It is actually, if you take the SS45 bis, a.k.a the Gardesana Occidentale, which originates in Cremona. For a while anyway, but when it runs along the Lake Garda it becomes downright scary. No wonder that they filmed a car chase scene in "Quantum of Solace" on that road (and an Aston ended up in the lake).  

I love that road along Lake Garda, but it is indeed scary.  It was especially so when I wound up between two trucks (traveling in opposite directions) while trying to pass one of them on my underpowered motorcycle, in a tunnel...

I'm going to have to look up that movie!

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22 hours ago, Dnarud said:

A few years ago, when I lived in Vicenza, I took a drive into the Dolomites.  I was looking for a certain chapel that was the model in a watercolor that I'm fond of (found it! ... but that's a different story).  Traveling on SS241, I happened upon Lago de Carezza, which is a rather picturesque lake in the mountains east of Bolzano.  Walking through the tunnel at the visitor center there, they have these wood beams suspended in a shaft.  These are fairly massive beams; up to ~10"x10" and of varying lengths (I'm guessing 5' to 20').  So, the beams are hanging there like wood chimes.  You can wrap them with your knuckle and each length sounds a different, lingering tone, as varying lengths would.  Wonderful harmonics.  It was quite amazing that you could play music on these huge wood beams.  Anyway, these beams come from the surrounding forest that the literature at the center says has been harvested for centuries by instrument makers.  There are just 700 hectars of this particular wood in the valley that's known for it's very uniform and tight ring structure.  This alpine valley is very dry, very sunny and very consistent (year to year) in what precipitation it gets.  I can't remember if it's a pine or spruce forest. 

It's basically a strait line from Cremona to Garda to Bolzano.  Interestingly, I spent a weekend in Salo, on Lago de Garda, where one of the masters was from.  No doubt the locals of the time would be familiar with products brought down from the mountains.  

Just suggesting a possible source...

Interesting. 

 Has the spruce from this valley been dendrchronologically tested? 

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19 hours ago, Mark Norfleet said:

I love that road along Lake Garda, but it is indeed scary.  It was especially so when I wound up between two trucks (traveling in opposite directions) while trying to pass one of them on my underpowered motorcycle, in a tunnel...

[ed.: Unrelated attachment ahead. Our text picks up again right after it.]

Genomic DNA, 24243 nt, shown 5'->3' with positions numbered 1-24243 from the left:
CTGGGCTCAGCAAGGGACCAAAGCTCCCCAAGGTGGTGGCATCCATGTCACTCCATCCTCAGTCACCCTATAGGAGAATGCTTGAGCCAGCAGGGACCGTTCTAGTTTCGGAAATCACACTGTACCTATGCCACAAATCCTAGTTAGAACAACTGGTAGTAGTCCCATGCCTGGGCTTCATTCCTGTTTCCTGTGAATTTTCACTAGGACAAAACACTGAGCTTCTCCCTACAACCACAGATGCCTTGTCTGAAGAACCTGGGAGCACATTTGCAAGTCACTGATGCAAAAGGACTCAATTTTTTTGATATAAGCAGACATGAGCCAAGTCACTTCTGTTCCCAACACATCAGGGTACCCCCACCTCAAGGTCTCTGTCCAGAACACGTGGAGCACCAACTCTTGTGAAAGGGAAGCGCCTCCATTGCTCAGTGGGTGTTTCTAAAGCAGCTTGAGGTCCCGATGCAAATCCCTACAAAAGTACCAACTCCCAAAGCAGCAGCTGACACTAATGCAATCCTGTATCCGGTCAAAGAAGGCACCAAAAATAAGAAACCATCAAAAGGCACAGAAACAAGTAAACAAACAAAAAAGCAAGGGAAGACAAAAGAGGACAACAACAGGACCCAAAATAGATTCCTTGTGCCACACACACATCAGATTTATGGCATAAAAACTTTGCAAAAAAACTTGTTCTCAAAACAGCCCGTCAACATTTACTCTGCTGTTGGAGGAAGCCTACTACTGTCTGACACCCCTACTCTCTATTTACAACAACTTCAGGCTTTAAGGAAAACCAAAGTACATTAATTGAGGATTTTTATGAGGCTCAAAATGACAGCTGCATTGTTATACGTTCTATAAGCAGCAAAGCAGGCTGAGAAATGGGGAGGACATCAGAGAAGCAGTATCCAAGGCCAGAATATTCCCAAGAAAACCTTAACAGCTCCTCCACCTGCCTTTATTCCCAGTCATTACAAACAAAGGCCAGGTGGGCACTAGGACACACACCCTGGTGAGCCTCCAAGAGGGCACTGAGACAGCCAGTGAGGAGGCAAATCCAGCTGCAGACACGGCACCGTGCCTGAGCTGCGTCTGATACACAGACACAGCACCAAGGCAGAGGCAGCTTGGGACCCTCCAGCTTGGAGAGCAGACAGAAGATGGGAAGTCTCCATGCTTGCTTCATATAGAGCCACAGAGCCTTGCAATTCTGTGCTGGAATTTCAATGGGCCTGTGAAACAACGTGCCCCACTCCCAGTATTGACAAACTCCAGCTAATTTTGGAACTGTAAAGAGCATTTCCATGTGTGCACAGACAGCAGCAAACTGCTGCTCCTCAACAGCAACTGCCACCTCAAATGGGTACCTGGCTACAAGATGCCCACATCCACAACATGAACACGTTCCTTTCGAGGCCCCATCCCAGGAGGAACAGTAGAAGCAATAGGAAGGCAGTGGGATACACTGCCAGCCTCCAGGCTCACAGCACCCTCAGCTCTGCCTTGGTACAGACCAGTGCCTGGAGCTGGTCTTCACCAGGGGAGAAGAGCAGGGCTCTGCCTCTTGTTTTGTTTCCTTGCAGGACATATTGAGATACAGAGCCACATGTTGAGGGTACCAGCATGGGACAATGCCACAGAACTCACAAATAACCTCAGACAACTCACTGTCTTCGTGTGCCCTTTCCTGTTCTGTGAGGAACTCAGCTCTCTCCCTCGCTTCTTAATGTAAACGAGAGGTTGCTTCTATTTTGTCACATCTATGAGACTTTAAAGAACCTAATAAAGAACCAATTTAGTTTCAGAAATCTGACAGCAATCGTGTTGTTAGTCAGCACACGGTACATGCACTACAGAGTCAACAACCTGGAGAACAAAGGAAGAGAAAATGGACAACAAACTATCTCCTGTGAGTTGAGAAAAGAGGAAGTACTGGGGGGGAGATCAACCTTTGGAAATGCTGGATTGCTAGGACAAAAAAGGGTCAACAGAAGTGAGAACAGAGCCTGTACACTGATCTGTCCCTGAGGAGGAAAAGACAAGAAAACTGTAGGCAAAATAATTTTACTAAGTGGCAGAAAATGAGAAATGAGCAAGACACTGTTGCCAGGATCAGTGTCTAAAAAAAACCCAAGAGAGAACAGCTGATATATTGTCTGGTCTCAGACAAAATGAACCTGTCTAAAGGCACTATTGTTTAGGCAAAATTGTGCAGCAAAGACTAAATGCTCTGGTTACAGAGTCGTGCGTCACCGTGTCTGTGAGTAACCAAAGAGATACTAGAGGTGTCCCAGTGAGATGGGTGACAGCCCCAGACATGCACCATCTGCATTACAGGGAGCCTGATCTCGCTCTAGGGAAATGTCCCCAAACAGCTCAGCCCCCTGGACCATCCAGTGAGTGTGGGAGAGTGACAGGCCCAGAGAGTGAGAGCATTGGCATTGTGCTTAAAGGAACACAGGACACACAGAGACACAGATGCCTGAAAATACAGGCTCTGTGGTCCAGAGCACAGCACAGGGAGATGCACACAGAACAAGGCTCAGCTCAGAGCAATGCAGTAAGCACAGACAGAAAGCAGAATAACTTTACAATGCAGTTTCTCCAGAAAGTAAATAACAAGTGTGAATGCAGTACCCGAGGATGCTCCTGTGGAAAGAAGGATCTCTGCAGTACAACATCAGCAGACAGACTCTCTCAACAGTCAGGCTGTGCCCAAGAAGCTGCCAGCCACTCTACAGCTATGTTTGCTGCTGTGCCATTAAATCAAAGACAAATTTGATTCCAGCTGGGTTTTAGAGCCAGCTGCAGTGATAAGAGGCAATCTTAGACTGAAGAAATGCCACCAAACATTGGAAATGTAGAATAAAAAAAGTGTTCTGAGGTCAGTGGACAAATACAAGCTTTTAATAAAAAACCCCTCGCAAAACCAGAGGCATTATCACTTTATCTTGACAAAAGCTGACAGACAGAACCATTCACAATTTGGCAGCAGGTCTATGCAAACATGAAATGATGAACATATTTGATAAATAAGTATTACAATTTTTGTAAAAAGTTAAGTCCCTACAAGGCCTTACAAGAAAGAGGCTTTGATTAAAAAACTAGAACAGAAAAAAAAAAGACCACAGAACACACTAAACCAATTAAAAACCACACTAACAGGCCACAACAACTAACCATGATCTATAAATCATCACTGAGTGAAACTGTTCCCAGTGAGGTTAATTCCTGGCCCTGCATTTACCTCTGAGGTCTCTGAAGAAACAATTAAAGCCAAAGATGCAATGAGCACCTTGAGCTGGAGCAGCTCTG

I'm going to have to look up that movie!

For those who are unfamiliar with the road, not only is it windy but it is particularly festooned with narrow, dark tunnels with Gothic-arch ceilings. Once I had to come to a complete stop to inch around an oncoming truck, also inching along, with the rock outcroppings threatening to break my sideview mirror. 

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On 1/20/2021 at 10:44 AM, Dnarud said:

A few years ago, when I lived in Vicenza, I took a drive into the Dolomites.  I was looking for a certain chapel that was the model in a watercolor that I'm fond of (found it! ... but that's a different story).  Traveling on SS241, I happened upon Lago de Carezza, which is a rather picturesque lake in the mountains east of Bolzano.  Walking through the tunnel at the visitor center there, they have these wood beams suspended in a shaft.  These are fairly massive beams; up to ~10"x10" and of varying lengths (I'm guessing 5' to 20').  So, the beams are hanging there like wood chimes.  You can wrap them with your knuckle and each length sounds a different, lingering tone, as varying lengths would.  Wonderful harmonics.  It was quite amazing that you could play music on these huge wood beams.  Anyway, these beams come from the surrounding forest that the literature at the center says has been harvested for centuries by instrument makers.  There are just 700 hectars of this particular wood in the valley that's known for it's very uniform and tight ring structure.  This alpine valley is very dry, very sunny and very consistent (year to year) in what precipitation it gets.  I can't remember if it's a pine or spruce forest. 

It's basically a strait line from Cremona to Garda to Bolzano.  Interestingly, I spent a weekend in Salo, on Lago de Garda, where one of the masters was from.  No doubt the locals of the time would be familiar with products brought down from the mountains.  

Just suggesting a possible source...

In terms of historical context, that seems a truly excellent guess.